(Bloomberg) -- After a year framed by local unrest and the U.S.-China trade war, investors in Hong Kong’s financial markets are more sanguine going into 2020.
The city’s Hang Seng Index has rallied 7.1% in December, among the world’s top major benchmarks. Elevated local borrowing costs have put the Hong Kong dollar on pace for its best month since 2003 even as some analysts doubt the strength will stick.
Worries are still hanging over the city after its economy plunged into recession, and as protests continue following a landslide for pro-democracy candidates in November. But for Hong Kong markets, helping sentiment this month was an initial trade agreement between Washington and Beijing which helped power a return to risk assets globally and sent the S&P 500 to new all-time highs in the U.S.
The Hang Seng Index lost 0.4% on Tuesday on volume that was 21% lower than the 30-day average.
“It’s been a worse-than-expected year for Hong Kong’s financial markets due to the political events,” said Sam Chi Yung, a Hong Kong-based strategist with Springwaters Financial Group Co. “Since the city’s tension has eased recently and more trade deals are expected to be signed next year, the market is set for a good start in 2020. Yung is expecting a “good rebound” for the Hang Seng in the first half.
Despite the December rally, the Hong Kong benchmark is still trailing most major stock indexes around the world this year. After the Hang Seng’s strong start to 2019, occurring as mainland equities surged, markets were hit by inflamed trade tensions, an extended drop in the yuan and worsening economic data in China. Chinese firms account for more than half the market value of Hang Seng components.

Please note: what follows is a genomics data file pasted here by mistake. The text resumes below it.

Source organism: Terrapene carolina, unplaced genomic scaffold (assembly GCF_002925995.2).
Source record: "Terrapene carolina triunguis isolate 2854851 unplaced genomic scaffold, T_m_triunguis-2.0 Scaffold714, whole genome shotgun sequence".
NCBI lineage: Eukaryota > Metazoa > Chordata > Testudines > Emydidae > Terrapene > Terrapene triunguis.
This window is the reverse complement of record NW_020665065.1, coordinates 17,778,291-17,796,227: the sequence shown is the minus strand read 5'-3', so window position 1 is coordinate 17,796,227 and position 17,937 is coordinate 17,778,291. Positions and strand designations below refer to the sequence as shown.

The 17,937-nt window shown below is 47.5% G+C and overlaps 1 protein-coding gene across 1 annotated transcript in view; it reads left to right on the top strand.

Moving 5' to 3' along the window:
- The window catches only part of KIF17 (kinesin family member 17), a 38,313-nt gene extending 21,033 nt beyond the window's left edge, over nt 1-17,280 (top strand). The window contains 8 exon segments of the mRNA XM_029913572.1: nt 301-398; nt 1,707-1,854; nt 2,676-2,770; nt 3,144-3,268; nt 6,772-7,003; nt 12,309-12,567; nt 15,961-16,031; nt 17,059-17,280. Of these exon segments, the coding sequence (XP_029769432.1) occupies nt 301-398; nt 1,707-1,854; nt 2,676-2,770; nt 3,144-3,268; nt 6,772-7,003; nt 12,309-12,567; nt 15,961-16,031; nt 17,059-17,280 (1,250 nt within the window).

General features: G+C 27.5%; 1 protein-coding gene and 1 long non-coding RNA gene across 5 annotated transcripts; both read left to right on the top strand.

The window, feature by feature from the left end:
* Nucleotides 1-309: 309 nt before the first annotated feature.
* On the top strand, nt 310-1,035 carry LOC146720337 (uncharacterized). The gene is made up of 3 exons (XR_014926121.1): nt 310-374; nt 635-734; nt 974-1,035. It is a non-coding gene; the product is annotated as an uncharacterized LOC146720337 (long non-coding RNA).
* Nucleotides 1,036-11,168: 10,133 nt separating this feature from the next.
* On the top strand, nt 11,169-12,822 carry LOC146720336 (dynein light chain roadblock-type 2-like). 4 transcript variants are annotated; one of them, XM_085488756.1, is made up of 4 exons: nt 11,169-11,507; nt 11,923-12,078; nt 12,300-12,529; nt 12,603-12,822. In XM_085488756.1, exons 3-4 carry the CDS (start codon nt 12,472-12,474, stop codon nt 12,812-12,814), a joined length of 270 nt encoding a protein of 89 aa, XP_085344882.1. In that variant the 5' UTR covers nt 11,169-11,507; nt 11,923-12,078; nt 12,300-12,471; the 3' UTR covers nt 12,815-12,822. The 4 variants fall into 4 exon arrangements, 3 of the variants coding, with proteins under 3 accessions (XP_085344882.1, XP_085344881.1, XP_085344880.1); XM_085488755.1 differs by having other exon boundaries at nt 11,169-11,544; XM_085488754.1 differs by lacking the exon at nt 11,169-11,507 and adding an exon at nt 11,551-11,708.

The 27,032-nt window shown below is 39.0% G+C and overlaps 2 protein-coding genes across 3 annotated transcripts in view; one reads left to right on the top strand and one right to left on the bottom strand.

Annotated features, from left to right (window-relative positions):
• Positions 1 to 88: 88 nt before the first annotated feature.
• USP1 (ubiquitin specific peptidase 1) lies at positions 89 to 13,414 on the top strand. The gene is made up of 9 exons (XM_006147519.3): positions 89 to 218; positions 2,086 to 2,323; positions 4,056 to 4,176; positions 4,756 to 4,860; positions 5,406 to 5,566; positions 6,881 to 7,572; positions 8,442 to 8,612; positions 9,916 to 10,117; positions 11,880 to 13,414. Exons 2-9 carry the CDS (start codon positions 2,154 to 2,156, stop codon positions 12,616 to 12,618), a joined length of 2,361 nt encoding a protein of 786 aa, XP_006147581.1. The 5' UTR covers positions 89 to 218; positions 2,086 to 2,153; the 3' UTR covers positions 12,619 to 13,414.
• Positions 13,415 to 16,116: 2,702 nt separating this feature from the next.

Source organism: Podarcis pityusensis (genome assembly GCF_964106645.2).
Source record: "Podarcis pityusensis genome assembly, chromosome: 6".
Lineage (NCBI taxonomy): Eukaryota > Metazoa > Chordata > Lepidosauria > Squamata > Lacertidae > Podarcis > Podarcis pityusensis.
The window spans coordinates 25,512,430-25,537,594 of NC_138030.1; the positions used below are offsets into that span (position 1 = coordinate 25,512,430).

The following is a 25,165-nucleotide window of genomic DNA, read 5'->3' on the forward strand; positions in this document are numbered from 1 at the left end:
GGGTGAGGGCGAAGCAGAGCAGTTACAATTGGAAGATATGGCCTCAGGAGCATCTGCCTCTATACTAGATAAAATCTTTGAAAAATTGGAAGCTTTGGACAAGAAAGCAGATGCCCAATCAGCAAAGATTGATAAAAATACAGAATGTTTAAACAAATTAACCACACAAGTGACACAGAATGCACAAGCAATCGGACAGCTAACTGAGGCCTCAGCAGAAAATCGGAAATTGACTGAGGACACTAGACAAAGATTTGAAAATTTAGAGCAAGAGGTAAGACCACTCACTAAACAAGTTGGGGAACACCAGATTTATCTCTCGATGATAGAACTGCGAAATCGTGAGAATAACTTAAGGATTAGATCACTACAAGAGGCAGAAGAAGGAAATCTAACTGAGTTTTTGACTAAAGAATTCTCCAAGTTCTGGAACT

Here’s What Analysts Say About Hong Kong Stocks for 2020
While there’s anticipation the year-end rally for equities can persist, some market watchers believe the Hong Kong dollar’s 0.5% gain for December will prove short-lived. That as the currency is about to end a year in the strong half of its trading band for the first time since 2016.
Longest Hong Kong Dollar Rally in Eight Years Is Burning Shorts
Local interbank lending rates have been elevated since November, triggered by what many consider a transitory surge in demand for cash, such as banks hoarding funds for regulatory checks at the end of the year. The higher rates helped outstrip the income a trader can expect from U.S. dollars, undermining the so-called carry trade. Investors selling the city’s dollars and buying greenbacks has been a profitable move for years.
“The Hong Kong dollar should weaken past the year-end, as local interest rates should soften,” said Stephen Chiu, an Asia foreign-exchange and rates strategist at Bloomberg Intelligence. “A more sustained retreat in Hong Kong rates and the city’s currency could come after” the Lunar New Year holiday in late January, he added. Then, too, typically sees a seasonal increase for cash.
(Updates with details throughout. Earlier versions of this story were corrected for wrongly spelling Hang Seng in fourth paragraph, and to remove an incorrect reference to annual gains in second paragraph.)
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